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Journal faces ‘legal action’ for pulling pro-life papers
Charlotte Lozier Institute James Studnicki, retracted studies, Sage Journals

Journal has ‘blatant double standards,’ doesn’t apply same criteria to pro-abortion research: authors

Pro-life researchers confirmed plans this week to take legal action against Sage Journals after the academic publication retracted three of their abortion studies.

Lead researcher James Studnicki, (pictured) vice president of the Charlotte Lozier Institute and former faculty at Johns Hopkins School of Hygiene and Public Health, told The College Fix the journal has demonstrated “blatant double standards” in its retractions that involve conflicts of interest disclosures.

“Our team of researchers has refuted every single critique about the research and we encourage all to read the studies to understand the reasoning behind the methodology and our rebuttals to the critiques,” Studnicki told The Fix in an email last week. “There is no legitimate reason for Sage’s retractions.”

On Wednesday, the Charlotte Lozier Institute told The Fix via email that their research organization “is pursuing appropriate legal action.”

“Sage’s actions have unnecessarily and demonstrably harmed” the researchers’ professional reputations, their attorney David Shaneyfelt wrote in a letter to the journal Nov. 29 after being informed of the potential retractions.

Journal issues 3 retractions

Sage Journals announced the retractions Feb. 5 on its website. Among other problems, the journal said the researchers stated they had no “conflicts of interest” even though they were affiliated “with pro-life advocacy organizations, including Charlotte Lozier Institute.”

Sage issued the retractions after two independent “experts in epidemiology and public health” reviewed the research and gave the authors a chance to respond, according to the announcement.

Two of the studies involved emergency room visits connected to complications from the abortion drug mifepristone, and the third examined doctors who perform abortions and their hospital admitting privileges.

In its announcement, Sage Journals said authors “declared no conflicts of interest,” but almost all of them had affiliations with pro-life advocacy organizations that “support judicial action to restrict access to mifepristone.”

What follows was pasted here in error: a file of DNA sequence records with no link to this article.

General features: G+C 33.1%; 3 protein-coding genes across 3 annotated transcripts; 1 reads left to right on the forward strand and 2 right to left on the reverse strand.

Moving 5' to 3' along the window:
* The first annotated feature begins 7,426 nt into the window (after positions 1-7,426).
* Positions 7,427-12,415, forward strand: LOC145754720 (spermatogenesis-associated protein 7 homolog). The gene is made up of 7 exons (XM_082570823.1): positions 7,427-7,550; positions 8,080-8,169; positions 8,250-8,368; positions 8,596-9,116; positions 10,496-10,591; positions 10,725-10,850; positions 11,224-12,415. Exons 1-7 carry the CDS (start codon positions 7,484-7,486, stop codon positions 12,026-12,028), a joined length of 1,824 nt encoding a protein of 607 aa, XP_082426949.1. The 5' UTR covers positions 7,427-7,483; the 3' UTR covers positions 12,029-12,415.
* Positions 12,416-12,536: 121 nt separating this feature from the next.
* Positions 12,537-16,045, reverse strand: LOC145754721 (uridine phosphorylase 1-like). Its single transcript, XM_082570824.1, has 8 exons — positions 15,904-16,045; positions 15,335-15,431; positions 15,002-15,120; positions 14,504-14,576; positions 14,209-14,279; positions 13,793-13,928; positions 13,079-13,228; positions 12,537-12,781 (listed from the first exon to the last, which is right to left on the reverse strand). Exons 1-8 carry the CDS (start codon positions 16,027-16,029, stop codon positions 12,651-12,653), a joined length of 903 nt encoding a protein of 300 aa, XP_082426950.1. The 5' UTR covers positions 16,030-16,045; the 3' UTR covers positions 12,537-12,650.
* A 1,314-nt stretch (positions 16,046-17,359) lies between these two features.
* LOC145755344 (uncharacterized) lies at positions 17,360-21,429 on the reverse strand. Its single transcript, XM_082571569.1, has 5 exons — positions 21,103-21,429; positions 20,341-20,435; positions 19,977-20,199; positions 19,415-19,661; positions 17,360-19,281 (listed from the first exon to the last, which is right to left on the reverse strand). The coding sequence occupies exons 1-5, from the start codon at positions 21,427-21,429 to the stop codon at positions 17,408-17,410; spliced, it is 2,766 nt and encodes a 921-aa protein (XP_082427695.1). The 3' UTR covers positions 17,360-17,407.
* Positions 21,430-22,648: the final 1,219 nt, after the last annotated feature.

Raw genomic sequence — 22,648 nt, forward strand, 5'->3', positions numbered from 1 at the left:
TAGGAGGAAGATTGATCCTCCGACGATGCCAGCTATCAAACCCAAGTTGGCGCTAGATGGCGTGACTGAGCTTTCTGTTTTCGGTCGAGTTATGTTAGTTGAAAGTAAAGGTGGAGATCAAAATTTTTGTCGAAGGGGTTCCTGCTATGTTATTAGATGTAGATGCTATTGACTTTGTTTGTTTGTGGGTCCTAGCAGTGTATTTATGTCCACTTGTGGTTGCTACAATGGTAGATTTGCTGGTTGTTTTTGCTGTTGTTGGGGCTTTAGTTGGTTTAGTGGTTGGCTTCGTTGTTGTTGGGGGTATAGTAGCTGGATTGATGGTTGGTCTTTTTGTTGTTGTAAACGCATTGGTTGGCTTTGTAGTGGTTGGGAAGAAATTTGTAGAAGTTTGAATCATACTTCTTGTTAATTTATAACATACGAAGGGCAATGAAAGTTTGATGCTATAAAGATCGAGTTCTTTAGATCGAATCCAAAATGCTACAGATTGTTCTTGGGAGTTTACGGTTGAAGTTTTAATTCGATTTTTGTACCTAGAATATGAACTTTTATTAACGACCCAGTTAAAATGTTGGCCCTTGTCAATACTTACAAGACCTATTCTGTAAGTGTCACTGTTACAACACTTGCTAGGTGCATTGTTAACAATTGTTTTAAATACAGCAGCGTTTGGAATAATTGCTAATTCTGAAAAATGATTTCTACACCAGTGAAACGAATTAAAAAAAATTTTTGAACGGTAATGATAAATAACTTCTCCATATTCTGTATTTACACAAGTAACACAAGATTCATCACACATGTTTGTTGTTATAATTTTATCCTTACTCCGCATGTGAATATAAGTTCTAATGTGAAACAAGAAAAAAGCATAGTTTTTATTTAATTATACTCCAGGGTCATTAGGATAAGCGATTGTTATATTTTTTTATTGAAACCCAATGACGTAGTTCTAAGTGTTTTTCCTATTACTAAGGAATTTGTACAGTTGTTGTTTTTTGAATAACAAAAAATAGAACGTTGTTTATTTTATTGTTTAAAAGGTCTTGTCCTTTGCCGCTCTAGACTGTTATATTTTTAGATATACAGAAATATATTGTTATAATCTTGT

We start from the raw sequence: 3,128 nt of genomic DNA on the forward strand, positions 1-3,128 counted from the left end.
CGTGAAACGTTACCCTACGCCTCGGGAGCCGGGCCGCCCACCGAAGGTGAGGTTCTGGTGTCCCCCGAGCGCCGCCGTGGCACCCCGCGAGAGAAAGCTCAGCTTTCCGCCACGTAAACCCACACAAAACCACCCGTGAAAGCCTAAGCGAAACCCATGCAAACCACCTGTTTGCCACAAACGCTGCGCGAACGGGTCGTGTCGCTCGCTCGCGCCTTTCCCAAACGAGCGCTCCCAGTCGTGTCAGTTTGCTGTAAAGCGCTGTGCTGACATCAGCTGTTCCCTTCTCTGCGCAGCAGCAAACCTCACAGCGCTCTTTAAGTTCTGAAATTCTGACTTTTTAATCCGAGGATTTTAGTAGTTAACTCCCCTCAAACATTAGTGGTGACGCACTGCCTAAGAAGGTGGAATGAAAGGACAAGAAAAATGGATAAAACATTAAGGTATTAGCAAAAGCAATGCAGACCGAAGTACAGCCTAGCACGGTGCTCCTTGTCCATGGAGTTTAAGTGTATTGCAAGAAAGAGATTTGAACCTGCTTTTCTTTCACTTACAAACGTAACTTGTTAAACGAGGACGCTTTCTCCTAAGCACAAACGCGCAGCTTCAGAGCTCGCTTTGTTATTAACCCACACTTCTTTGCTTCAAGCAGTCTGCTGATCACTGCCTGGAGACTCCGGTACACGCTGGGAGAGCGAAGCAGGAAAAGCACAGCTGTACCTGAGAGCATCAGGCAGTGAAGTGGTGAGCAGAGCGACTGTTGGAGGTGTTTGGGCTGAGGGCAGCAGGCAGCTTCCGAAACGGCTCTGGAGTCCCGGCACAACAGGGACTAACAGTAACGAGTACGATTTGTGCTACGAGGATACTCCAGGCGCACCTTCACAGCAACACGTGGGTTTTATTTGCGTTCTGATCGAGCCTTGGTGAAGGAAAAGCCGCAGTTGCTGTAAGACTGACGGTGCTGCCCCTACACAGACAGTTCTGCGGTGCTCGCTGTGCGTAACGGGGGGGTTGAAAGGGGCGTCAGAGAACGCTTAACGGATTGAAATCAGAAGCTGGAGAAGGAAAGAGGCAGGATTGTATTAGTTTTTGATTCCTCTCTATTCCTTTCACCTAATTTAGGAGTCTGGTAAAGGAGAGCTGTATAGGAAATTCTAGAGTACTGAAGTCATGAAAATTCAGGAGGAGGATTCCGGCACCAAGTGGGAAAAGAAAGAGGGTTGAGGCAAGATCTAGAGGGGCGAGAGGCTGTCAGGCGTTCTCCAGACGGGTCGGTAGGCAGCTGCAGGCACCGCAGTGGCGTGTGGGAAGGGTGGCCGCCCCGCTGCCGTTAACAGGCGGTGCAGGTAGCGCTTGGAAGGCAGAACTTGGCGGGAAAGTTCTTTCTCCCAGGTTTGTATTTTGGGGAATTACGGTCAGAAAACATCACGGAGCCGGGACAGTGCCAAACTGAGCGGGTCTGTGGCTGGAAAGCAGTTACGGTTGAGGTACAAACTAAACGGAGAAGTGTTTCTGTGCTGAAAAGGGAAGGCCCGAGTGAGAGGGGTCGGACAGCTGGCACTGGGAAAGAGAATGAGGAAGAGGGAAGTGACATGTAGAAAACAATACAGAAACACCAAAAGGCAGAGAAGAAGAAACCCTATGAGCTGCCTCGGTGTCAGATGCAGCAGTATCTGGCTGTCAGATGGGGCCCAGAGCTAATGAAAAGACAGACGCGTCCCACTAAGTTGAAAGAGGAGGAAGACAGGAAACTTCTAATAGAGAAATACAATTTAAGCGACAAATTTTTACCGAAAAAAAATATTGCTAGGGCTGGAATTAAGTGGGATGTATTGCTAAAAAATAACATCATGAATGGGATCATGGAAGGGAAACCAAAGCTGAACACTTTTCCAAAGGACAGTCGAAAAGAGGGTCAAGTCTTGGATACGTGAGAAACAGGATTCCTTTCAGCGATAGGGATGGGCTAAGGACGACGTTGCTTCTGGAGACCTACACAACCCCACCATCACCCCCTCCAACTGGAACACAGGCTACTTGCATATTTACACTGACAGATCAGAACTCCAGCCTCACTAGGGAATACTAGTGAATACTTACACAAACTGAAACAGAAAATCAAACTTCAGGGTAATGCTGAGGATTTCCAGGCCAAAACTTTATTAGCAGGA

The Fix contacted Sage Journals by email twice in the past two weeks with questions about the retractions and the pro-life authors’ contentions. The Fix received an automated message Feb. 18 stating that Sage is experiencing a high volume of inquiries at this time which may cause delays in response time.

Pro-life scientists respond

Studnicki told The Fix that one of the problems with the journal’s argument is its editors have not applied the same standards to researchers affiliated with pro-abortion groups.

He said Sage published a 2010 article by the Guttmacher Institute, a pro-abortion research organization, with “no disclosures.”

Another example, Studnicki referred The Fix to a 2012 study “led by an abortionist with all authors affiliated” with the pro-abortion Bixby Center for Population, Health, and Sustainability – again with no disclosures.

In contrast, all of the pro-life researchers in the three retracted studies complied with Sage’s policies regarding conflicts of interest, including their organizational affiliations and funding from CLI, Studnicki said.

“This blatant double standard is unacceptable,” Studnicki said. “To date, Sage has advanced no valid objection to their findings and has shown no evidence of any major errors, miscalculations, or falsehoods.”

In the Nov. 29 letter, the researchers’ attorney said the journal is inconsistently applying its conflict of interest reporting requirement “across the ideological spectrum with respect to abortion.”

Shaneyfelt said the journal must stick by its mission to “advance knowledge and maintain the integrity of effective and informed scientific discovery.”

“Should Sage fail to do so, it will leave our clients with no choice but to protect and defend their rights,” he wrote.

OB-GYNs defend study

Other affiliations that Sage cited as presenting a conflict of interest included the American Association of Pro-Life Obstetricians and Gynecologists and the Elliot Institute.

AAPLOG also defended the research by its affiliated medical doctors in an email to The Fix this week.

“The three studies Sage Publications has retracted are scientifically sound and reliable,” AAPLOG stated. “No valid objection to their findings have been raised, nor has any legitimate reason for their retraction been offered. Sage’s actions will adversely impact evidence-based reproductive healthcare to the grave detriment of our women patients.”

Studnicki told The Fix the retractions are indicative of a wider problem with ideology replacing open inquiry in scientific institutions.

“Rather, we’re seeing a biased elite faction across the medical community with all the power attempting to suppress any research that cuts against their approved, pro-abortion narrative. Scientific research and publication should be grounded in science, not driven by ideology,” he said.

The retracted articles, published in 2019, 2021, and 2022, can be viewed on the Charlotte Lozier Institute website assaultonscience.org.

MORE: Professor critical of gender ideology says retracted paper will be published elsewhere

IMAGE: Charlotte Lozier Institute

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About the Author
College Fix contributor Kate Roberson is a student at Empire State College where she is studying history. Her work has appeared in The Federalist and on her blog, The Inkstain.